This type of working arrangement started with tech companies, but as Chakrabarti notes, “The reality is that most new young companies are tech companies,” including those in architecture. “I’d consider SHoP a tech company.” The upshot is that these new workplaces will become the new normal.

The move towards shared spaces means that companies need fewer square feet per worker than traditional office layouts. It also means that the single-purpose office district will become increasingly unattractive to newer firms.

 

55 Hudson Yards

55 Hudson Yards, image by Related/Oxford and Visualhouse

Growth in creative and technology firms is outpacing that in finance, and developers of Class A space may be beginning to get the message. As the website for 55 Hudson Yards proclaims, the building will feature “efficient and flexible workspace” for “a work/life integration that enhances employee performance.” 10 Hudson Yards will bridge over the High Line Park with a 60-foot public passageway through the building. One can imagine employees at Coach or L’Oreal bringing their laptops down to the park to collaborate on a new project.

But this space will surely be too expensive for the smaller firms that make up another important pillar of the city’s economy. There is an emerging consensus that the city’s focus must shift to growing the supply of Class B and C office space. The city actually lost 6.2 million square feet of Class B and C space since 2000, even as demand has heated up. The city’s Economic Development Corporation estimates that all the remaining space will be full by 2018. If more space doesn’t become available, the city risks missing out on the next wave of high-growth firms.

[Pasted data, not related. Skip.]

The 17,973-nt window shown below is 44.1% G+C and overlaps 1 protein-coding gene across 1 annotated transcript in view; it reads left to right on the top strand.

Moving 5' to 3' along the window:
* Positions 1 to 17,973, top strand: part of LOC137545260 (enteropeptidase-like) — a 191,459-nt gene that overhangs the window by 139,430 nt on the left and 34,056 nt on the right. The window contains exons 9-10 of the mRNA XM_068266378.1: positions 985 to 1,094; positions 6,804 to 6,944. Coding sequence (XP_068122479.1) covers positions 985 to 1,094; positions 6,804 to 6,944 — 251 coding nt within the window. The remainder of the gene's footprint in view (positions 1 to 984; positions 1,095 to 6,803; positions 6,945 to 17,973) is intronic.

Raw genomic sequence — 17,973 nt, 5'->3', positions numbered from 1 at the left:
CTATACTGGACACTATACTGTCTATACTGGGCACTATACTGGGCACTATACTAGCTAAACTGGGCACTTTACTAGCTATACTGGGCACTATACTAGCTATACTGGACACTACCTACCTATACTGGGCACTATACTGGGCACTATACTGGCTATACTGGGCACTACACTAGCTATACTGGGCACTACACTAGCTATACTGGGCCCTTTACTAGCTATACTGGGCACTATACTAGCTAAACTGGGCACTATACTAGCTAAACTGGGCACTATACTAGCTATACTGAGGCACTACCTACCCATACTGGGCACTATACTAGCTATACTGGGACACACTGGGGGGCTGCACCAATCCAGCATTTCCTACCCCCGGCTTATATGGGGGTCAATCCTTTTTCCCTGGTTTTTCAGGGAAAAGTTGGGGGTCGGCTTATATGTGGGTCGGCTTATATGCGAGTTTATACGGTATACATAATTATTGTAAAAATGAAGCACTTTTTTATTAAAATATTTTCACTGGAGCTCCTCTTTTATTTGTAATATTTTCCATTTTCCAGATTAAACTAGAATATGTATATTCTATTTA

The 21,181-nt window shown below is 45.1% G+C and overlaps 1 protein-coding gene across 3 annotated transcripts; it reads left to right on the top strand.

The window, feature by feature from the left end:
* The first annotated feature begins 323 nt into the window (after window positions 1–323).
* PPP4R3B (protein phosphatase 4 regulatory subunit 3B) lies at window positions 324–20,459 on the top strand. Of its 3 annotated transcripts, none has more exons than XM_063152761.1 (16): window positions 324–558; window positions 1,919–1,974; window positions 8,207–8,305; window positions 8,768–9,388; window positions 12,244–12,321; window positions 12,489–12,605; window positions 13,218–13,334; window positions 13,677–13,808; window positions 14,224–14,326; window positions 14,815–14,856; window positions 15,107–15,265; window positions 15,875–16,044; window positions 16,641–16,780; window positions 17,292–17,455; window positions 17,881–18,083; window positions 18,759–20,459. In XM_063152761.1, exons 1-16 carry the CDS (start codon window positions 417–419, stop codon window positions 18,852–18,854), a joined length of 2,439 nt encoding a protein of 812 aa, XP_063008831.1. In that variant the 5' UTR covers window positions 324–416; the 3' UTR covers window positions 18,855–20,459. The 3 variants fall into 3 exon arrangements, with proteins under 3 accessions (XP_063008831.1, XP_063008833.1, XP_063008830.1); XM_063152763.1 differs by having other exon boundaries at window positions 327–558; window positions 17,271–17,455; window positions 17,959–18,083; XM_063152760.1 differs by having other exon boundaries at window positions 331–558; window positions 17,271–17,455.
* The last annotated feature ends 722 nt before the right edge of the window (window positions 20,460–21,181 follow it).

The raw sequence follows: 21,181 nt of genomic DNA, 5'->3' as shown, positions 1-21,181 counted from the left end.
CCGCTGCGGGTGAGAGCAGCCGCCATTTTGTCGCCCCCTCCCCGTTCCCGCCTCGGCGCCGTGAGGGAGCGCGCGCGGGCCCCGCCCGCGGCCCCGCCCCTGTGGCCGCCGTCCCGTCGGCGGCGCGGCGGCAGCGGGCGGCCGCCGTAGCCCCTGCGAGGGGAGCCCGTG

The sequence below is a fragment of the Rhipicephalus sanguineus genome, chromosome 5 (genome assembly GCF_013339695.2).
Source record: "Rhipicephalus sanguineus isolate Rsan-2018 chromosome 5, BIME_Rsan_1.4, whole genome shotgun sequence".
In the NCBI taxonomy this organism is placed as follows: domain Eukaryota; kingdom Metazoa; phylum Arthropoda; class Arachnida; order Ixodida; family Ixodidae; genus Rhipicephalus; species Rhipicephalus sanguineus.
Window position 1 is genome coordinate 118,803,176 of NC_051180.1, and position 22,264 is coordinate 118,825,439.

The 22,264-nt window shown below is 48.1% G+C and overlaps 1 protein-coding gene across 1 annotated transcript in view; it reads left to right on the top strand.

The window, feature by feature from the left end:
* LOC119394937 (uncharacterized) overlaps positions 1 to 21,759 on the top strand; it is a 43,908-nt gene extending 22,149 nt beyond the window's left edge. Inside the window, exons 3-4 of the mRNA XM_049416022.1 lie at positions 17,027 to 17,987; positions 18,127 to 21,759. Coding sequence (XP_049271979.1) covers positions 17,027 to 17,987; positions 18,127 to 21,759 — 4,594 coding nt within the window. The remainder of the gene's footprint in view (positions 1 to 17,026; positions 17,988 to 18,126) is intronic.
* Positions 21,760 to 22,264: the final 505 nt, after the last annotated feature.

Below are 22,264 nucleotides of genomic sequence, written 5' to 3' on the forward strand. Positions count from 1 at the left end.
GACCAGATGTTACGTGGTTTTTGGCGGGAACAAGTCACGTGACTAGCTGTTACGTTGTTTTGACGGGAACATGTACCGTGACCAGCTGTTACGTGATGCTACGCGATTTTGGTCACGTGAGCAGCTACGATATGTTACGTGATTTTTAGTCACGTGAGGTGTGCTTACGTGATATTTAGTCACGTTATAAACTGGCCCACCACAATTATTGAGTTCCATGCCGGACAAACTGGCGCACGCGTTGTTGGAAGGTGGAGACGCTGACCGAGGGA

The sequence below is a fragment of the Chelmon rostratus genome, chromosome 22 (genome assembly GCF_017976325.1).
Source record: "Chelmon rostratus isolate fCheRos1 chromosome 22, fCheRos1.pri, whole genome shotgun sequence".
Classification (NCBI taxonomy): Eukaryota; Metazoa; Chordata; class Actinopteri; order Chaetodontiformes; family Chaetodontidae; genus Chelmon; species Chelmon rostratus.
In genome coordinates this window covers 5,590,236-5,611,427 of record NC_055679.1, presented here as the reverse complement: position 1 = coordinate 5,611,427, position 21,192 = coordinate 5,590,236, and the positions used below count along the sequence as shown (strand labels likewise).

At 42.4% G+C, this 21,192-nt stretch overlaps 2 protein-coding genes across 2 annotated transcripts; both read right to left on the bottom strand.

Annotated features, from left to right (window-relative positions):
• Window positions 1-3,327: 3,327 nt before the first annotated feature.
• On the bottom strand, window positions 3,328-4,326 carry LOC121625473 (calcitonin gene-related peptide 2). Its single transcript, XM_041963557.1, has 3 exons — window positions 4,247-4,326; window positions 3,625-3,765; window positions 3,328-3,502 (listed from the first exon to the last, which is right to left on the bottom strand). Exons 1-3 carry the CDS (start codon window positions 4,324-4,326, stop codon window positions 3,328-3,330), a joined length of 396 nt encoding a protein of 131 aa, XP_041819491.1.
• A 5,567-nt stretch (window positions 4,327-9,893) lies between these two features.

Seth Pinsky, former president of the city’s Economic Develoment Corporation and now with RXR Realty, recently said, “There needs to be affordable space for the small companies and start-ups we talk so much about attracting to the city,” noting that up to 15 million square feet of affordable space may be lost in the coming years.

And while some of this growth will happen in Manhattan, policymakers and developers are increasingly focusing on the Brooklyn-Queens waterfront for new job growth. While a developer needs at least $67/square foot to break even on a new development in Midtown South, only $46/square foot is needed in Downtown Brooklyn and Long Island City, according to the EDC.

Domino Redevelopment

Two Trees’ Domino Redevelopment, image by SHoP

Bellwethers include the Watchtower properties, with 1.3 million square feet of space, and the New Domino development’s 500,000 square feet of office space. Smaller conversions like 1000 Dean Street and 29 Ryerson Street, both in Brooklyn, will also be a critical component of any strategy to grow space for startups and creative firms.